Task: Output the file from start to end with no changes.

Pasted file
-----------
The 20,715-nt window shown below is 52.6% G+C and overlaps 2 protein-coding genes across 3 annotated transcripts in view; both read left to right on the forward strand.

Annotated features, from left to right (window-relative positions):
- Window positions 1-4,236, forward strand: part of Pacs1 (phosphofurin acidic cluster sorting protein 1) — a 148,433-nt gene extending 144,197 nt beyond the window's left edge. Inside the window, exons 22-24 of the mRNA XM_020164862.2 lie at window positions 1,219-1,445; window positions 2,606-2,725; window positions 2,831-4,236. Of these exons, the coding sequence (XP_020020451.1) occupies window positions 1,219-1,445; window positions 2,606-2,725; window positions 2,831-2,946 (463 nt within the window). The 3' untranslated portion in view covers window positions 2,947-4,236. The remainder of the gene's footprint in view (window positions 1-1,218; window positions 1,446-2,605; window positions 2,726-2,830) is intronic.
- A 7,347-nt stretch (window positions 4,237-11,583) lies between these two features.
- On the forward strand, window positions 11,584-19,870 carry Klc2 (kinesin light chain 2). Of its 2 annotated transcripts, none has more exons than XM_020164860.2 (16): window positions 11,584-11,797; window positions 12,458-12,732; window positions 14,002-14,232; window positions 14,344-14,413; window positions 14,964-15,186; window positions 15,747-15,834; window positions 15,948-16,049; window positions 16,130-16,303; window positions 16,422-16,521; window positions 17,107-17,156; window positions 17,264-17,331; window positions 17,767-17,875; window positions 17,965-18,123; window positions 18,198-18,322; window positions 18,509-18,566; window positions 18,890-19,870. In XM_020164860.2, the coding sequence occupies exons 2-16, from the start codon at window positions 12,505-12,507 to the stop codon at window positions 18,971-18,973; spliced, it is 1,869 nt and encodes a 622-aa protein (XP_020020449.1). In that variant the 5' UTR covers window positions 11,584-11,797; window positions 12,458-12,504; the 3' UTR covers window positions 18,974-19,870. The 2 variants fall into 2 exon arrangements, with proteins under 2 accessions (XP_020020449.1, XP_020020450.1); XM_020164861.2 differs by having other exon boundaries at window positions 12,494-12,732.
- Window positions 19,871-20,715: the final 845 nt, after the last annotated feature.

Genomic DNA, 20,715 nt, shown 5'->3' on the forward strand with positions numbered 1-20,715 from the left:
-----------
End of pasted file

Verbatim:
The 20,715-nt window shown below is 52.6% G+C and overlaps 2 protein-coding genes across 3 annotated transcripts in view; both read left to right on the forward strand.

Annotated features, from left to right (window-relative positions):
- Window positions 1-4,236, forward strand: part of Pacs1 (phosphofurin acidic cluster sorting protein 1) — a 148,433-nt gene extending 144,197 nt beyond the window's left edge. Inside the window, exons 22-24 of the mRNA XM_020164862.2 lie at window positions 1,219-1,445; window positions 2,606-2,725; window positions 2,831-4,236. Of these exons, the coding sequence (XP_020020451.1) occupies window positions 1,219-1,445; window positions 2,606-2,725; window positions 2,831-2,946 (463 nt within the window). The 3' untranslated portion in view covers window positions 2,947-4,236. The remainder of the gene's footprint in view (window positions 1-1,218; window positions 1,446-2,605; window positions 2,726-2,830) is intronic.
- A 7,347-nt stretch (window positions 4,237-11,583) lies between these two features.
- On the forward strand, window positions 11,584-19,870 carry Klc2 (kinesin light chain 2). Of its 2 annotated transcripts, none has more exons than XM_020164860.2 (16): window positions 11,584-11,797; window positions 12,458-12,732; window positions 14,002-14,232; window positions 14,344-14,413; window positions 14,964-15,186; window positions 15,747-15,834; window positions 15,948-16,049; window positions 16,130-16,303; window positions 16,422-16,521; window positions 17,107-17,156; window positions 17,264-17,331; window positions 17,767-17,875; window positions 17,965-18,123; window positions 18,198-18,322; window positions 18,509-18,566; window positions 18,890-19,870. In XM_020164860.2, the coding sequence occupies exons 2-16, from the start codon at window positions 12,505-12,507 to the stop codon at window positions 18,971-18,973; spliced, it is 1,869 nt and encodes a 622-aa protein (XP_020020449.1). In that variant the 5' UTR covers window positions 11,584-11,797; window positions 12,458-12,504; the 3' UTR covers window positions 18,974-19,870. The 2 variants fall into 2 exon arrangements, with proteins under 2 accessions (XP_020020449.1, XP_020020450.1); XM_020164861.2 differs by having other exon boundaries at window positions 12,494-12,732.
- Window positions 19,871-20,715: the final 845 nt, after the last annotated feature.

Genomic DNA, 20,715 nt, shown 5'->3' on the forward strand with positions numbered 1-20,715 from the left: